Boulanger, born in Paris, lost both his parents when he was fourteen. He was taken in by an uncle who sent him to Algeria where he did many studies of its exotic landscape and the people. When he returned to Paris, Boulanger became a student of Pierre Jules Jolivet and also studied with Paul Delaroche. In 1846 he enrolled at the École des Beaux-Arts, and was awarded the Grand Prix de Rome in 1849.
Boulanger first exhibited the Salon de Paris in 1848 where his two paintings, "A Moorish Café" and "Indians Playing with Panthers", caused a sensation. He exhibited regularly in the Salon de Paris until 1875. He was a Professor at the École des Beaux Arts and at the Académie Julian. He was elected to the membership of the Académie des Beaux-Arts in 1882. Boulanger’s work is found in the permanent collections of a number of museums, including the Musée d’Orsay in Paris; the Hermitage in St. Petersburg; Museum of Fine Arts, Boston; Cleveland Museum of Art; as well as museums in Amiens, Narbonne, Dunkerque, Rennes, and Vire. The Flute Lesson, perhaps his best known work, is in the Museum of the Château of Versailles. He painted the mural decorations of the foyer of the Paris Opéra.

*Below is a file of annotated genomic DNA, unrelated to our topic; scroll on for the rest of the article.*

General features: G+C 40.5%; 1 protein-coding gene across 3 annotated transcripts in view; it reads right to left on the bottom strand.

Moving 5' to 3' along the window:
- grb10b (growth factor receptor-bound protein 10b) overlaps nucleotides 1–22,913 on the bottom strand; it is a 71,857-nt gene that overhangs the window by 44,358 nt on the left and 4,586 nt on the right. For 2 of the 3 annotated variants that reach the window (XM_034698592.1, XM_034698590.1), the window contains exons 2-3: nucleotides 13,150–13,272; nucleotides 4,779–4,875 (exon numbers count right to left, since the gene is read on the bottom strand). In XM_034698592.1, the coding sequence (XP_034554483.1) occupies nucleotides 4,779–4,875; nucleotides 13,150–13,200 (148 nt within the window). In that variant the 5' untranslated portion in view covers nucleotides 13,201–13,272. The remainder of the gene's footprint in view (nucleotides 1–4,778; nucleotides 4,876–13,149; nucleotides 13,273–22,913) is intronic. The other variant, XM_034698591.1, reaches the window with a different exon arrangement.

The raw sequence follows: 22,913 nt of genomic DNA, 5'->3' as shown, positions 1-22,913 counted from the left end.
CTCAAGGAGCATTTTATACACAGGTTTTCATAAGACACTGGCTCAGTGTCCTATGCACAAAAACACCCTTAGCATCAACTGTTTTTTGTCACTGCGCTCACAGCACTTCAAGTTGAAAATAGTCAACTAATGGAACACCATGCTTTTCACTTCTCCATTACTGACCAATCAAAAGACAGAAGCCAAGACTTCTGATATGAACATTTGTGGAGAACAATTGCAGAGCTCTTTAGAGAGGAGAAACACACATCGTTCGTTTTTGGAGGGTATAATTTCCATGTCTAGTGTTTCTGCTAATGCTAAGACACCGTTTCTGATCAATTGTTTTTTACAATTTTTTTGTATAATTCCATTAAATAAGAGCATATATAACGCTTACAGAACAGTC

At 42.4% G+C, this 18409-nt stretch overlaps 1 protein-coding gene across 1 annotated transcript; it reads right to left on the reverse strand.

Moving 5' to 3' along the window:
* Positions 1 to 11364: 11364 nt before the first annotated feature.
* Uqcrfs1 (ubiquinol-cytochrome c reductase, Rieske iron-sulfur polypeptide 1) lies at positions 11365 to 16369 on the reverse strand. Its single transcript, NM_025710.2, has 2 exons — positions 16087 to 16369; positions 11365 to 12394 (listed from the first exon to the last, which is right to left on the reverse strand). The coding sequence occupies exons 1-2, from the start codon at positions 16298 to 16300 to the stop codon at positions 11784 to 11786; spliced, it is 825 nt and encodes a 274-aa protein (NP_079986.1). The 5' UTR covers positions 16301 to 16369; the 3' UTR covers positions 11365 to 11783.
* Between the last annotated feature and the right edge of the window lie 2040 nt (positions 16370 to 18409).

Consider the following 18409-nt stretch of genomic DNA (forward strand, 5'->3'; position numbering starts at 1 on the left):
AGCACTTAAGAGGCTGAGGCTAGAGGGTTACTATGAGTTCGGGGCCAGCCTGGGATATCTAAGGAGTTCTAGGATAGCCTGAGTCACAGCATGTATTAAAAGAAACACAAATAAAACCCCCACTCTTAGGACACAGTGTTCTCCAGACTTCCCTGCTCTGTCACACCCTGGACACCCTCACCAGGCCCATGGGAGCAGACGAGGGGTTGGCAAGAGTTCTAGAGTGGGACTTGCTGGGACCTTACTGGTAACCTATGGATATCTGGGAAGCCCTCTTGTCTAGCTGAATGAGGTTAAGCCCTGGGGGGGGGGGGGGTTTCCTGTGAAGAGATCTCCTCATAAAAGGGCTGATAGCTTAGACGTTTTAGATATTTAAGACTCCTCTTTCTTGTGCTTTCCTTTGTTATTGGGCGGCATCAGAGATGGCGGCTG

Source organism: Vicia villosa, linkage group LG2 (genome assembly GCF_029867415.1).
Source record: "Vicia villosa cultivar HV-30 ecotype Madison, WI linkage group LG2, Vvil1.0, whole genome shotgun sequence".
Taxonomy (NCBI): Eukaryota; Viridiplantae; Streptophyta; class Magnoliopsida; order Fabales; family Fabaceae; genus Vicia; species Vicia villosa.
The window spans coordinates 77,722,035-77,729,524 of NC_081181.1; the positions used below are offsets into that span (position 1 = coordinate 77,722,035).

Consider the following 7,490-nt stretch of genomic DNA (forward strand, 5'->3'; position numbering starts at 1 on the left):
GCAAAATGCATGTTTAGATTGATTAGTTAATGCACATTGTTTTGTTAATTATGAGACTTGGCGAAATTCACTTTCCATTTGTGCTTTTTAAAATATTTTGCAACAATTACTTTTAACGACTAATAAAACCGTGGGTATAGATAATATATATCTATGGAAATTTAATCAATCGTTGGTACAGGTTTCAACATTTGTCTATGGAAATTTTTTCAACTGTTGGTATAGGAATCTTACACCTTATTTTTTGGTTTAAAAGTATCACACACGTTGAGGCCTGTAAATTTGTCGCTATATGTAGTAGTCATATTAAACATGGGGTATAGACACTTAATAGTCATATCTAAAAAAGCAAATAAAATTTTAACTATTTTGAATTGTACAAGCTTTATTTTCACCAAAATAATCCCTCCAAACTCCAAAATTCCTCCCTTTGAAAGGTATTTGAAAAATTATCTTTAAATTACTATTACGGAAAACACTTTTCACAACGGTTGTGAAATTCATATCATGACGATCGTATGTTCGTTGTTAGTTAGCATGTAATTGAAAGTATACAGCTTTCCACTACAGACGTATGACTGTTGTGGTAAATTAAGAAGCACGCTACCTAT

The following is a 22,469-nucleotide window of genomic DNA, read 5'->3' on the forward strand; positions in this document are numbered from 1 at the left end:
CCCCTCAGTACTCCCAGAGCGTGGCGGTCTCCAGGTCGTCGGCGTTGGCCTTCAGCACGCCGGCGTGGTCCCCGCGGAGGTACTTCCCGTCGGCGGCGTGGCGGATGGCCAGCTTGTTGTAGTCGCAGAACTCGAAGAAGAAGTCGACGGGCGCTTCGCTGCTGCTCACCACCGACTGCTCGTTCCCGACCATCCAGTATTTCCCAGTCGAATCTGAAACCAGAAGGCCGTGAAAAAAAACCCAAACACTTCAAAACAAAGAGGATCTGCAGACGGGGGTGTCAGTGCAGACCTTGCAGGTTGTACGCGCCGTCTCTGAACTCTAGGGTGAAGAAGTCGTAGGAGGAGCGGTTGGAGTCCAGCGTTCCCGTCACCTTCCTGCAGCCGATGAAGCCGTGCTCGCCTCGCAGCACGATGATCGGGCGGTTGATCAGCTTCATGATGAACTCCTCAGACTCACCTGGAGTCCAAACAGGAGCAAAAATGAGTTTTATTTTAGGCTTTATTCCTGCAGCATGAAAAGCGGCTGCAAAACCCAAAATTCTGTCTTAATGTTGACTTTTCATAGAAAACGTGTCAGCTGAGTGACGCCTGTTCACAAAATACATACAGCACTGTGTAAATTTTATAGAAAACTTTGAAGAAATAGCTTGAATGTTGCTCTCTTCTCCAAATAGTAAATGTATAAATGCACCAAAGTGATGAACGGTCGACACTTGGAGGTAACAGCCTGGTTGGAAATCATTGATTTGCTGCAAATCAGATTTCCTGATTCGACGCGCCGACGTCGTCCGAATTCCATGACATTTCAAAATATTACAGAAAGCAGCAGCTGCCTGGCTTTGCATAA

Boulanger had a direct influence on American art in that he taught some of its most prominent 19th century artists, including Edmund Tarbell, Thomas Wilmer Dewing, and George Hitchcock.
Gustave Clarence Rodolphe Boulanger 1824-1888
A Young Gentleman
Sanguine (red chalk) and charcoal drawing
Signed and dated, lower right:
Sheet size: 17⅞ X 10 inches
Frame size: 16 X 19¼ inches
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